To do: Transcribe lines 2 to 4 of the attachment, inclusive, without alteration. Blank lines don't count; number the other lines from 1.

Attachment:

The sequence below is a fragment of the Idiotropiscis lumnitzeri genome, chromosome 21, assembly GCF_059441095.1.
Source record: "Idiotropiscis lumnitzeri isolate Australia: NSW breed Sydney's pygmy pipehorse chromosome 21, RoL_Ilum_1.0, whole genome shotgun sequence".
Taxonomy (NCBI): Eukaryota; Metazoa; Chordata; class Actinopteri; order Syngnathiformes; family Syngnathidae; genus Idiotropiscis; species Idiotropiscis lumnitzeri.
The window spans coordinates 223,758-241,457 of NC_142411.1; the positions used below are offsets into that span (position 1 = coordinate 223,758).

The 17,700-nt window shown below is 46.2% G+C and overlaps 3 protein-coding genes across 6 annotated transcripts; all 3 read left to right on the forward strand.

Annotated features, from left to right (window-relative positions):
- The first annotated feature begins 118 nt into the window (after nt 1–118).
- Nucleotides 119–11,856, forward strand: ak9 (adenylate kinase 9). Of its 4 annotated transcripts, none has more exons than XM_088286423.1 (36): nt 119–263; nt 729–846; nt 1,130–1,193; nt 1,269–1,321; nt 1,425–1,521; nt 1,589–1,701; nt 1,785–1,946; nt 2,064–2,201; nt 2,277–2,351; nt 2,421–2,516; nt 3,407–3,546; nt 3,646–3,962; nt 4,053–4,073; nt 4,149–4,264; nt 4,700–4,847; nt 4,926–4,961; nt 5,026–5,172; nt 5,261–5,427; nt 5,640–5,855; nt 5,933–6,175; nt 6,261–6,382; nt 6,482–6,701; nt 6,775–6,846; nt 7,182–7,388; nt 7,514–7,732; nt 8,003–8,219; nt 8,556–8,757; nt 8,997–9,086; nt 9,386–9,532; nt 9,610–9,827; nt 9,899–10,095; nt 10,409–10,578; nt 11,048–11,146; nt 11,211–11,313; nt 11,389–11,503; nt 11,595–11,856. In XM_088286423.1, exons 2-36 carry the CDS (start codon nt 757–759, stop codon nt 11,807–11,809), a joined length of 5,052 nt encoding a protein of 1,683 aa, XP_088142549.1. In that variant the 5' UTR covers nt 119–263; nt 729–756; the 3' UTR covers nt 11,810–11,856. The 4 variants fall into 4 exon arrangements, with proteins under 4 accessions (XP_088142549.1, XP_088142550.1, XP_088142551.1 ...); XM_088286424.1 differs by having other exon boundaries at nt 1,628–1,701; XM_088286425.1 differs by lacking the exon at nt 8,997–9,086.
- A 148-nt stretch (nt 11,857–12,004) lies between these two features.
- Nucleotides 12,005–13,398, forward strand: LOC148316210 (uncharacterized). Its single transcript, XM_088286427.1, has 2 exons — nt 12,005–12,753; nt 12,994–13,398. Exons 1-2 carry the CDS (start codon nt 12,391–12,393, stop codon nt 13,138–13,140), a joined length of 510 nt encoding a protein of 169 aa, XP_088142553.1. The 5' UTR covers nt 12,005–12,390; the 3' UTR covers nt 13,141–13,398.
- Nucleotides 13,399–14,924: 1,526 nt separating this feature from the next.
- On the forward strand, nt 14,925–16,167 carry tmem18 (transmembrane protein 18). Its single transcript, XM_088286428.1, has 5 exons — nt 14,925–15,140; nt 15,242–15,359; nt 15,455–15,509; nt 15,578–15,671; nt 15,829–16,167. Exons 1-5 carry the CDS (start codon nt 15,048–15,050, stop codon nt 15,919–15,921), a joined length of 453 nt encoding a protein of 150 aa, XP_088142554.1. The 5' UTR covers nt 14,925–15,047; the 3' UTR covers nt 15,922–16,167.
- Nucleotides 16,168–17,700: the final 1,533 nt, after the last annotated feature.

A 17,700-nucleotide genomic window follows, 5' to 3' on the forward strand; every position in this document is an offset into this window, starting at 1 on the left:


Source record: "Idiotropiscis lumnitzeri isolate Australia: NSW breed Sydney's pygmy pipehorse chromosome 21, RoL_Ilum_1.0, whole genome shotgun sequence".
Taxonomy (NCBI): Eukaryota; Metazoa; Chordata; class Actinopteri; order Syngnathiformes; family Syngnathidae; genus Idiotropiscis; species Idiotropiscis lumnitzeri.
The window spans coordinates 223,758-241,457 of NC_142411.1; the positions used below are offsets into that span (position 1 = coordinate 223,758).